To tree or not to tree, that is the question?

by Michael Smith (Veshengro)

You will be surprised which is more green...

norway-spruce-smlNow that Christmas is only a few weeks away from us the annual question arises as to which tree is more “green”, the artificial one or the real one.

Many people will rather surprised as to the reality of things for it is not the artificial one that is greener and better than the real one. It is the real one that is the most environmentally friendly Christmas tree.

I know that there are people that will disagree and come up with the notion that they would save trees, real trees, by buying an artificial Christmas tree. This is not the case as the real trees are – one – only grown for the very purpose of becoming Christmas trees of whatever size and – two – during their growth, however short the lifespan, sequestrate carbon at the normal rate and thus make the real Christmas tree way more environmentally friendly than any artificial one.

The fake tree is made of some sort of plastic materials which are more likely petroleum-based and are manufactured and definitely have, therefore, a serious environmental footprint.

Even the Nature Conservancy will agree with this that the real Christmas tree, even if it is being cut off and is not a rooted one – but you could buy one of them and plant it somewhere nice afterward for it to continue to grow for the rest of its life.

We all love trees and so do I but then I would say that, wouldn't I. After all I am a professional forester by original trade. However, trees clean our air and water, store our carbon, and lend a hand in creating many of life's needful things, from our homes and furniture to our America's beloved Louisville Sluggers.

Many would, therefore, say that we should never, ever cut one down for the sole purpose of decorating our living rooms for the month of December, right? Actually, wrong. If you choose a real Christmas tree over an artificial one you may count yourself among the “greener” and more environmentally friendly celebrants of Christmas and here is why:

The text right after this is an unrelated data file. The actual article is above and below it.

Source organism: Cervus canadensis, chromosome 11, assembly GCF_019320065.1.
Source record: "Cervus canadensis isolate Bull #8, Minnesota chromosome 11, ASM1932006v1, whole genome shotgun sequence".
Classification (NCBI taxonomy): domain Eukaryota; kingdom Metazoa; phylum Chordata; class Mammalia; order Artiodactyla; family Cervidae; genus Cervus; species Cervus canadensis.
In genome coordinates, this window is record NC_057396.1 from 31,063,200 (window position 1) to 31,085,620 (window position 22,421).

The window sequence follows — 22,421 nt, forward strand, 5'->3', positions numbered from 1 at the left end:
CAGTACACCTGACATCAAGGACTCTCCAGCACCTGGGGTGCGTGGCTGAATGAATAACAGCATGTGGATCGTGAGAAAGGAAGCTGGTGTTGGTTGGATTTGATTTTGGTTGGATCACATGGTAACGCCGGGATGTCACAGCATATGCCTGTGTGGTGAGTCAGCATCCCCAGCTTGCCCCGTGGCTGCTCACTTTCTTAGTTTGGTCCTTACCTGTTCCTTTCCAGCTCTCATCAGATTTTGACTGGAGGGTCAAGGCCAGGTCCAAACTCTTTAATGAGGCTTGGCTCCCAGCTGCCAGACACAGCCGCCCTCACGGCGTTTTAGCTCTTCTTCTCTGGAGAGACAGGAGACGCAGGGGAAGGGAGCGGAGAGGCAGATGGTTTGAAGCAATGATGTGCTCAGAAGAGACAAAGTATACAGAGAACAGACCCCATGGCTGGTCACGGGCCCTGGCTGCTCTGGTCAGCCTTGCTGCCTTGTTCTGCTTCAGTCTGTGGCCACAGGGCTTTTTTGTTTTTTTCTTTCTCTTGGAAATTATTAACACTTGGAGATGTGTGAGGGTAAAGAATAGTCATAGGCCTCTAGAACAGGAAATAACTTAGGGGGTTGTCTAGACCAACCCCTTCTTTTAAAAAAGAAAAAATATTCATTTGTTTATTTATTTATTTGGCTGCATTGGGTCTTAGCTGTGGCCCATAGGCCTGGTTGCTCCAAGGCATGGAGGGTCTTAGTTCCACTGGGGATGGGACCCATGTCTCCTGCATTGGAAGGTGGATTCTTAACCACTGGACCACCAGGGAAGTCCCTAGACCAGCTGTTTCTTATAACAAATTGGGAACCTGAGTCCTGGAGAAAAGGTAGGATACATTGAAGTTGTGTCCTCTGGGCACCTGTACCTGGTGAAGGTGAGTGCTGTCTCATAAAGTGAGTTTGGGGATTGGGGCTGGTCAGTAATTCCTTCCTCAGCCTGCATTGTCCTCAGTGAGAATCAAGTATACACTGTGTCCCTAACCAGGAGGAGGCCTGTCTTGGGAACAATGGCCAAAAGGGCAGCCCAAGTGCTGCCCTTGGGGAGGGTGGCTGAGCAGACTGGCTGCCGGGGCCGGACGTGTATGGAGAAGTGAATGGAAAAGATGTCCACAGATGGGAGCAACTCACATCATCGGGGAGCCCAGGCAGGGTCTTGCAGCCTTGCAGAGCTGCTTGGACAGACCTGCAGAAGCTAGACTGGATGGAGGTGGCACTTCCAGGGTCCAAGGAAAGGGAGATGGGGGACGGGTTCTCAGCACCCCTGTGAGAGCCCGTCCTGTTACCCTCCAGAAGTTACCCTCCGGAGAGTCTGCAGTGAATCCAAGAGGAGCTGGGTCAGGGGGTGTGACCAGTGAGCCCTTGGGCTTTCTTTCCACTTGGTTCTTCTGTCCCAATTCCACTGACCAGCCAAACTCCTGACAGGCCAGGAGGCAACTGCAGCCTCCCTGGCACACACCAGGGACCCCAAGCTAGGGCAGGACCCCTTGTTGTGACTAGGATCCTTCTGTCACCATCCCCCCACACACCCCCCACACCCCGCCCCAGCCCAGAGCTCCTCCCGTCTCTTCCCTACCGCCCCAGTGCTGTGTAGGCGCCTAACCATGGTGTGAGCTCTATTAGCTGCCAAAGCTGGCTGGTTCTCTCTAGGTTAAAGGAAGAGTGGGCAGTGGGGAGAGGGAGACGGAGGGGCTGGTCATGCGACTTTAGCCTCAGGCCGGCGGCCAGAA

30 million trees are harvested annually for Christmas in the United States alone, out of the 350-500 million growing on tree farms across the country. As each year's trees are harvested for sale, there are more than ten times as many left standing. A tradition of buying real trees keeps tree farms in business – and their lands covered in forest instead of development.

On the other hand, about 10 million artificial trees are purchased each year in the United States of which 90% are shipped to the U.S. from China. Artificial trees also are not recyclable unlike their real counterparts. Those trees are full of carbon dioxide, so to speak, and have an environmental footprint the size of an elephant's.

Want to make your already green choice by going for a real tree even greener?

Visit a cut-your-own tree farm instead of purchasing a pre-cut tree or ask your local forestry area as to cut-your-own trees. In many countries and areas this is possible. You pay a fee, get a chitty giving you the right to cut a tree of this or that size and you can wonder into the forest, to a given area, and can cut your very own tree to take home. That way, you'll know for certain that it wasn't shipped in from outside your local area.

Use LED lights instead of the old incandescent ones or, heaven forbid, use real candles.

Forget the non-recyclable tinsel and make garland out of paper or use soda ring pulls.

Keep using heirloom ornaments year after year, but if you're still looking to fill some space on the tree, you don't have to go the store-bought route. Try turning old Christmas cards or a child's artwork into ornaments. Or go for a walk to collect pine cones and decorate with glue and glitter. Another favorite of my family was to make ornaments from walnut shells. Once nut meat extracted, glue back together adding a string for a hanger and then wrap tightly with silver or gold paper. The paper was recycled from tobacco backs.

If you are planning to purchase ornaments, choose wooden ones over plastic. When you travel during the year, pick up a painted wood ornament from the destination you visit. Soon you'll have a collection of ornaments that bring back memories of trips with friends and family.

There is a lovely tradition in some parts of Germany where in the run up to Christmas stores such as Drugstores and Grocery Stores, from about beginning of November, give a variety of different ornaments free with purchases. I still have a ceramic moon with an angel seated in it from many years back when I was stationed in that country and which came from a Drugstore.

Best are homemade decorations, though, in my mind and there are a great many ideas to be found on the Internet.

So, have a happy and green Christmas with a real tree.

© 2010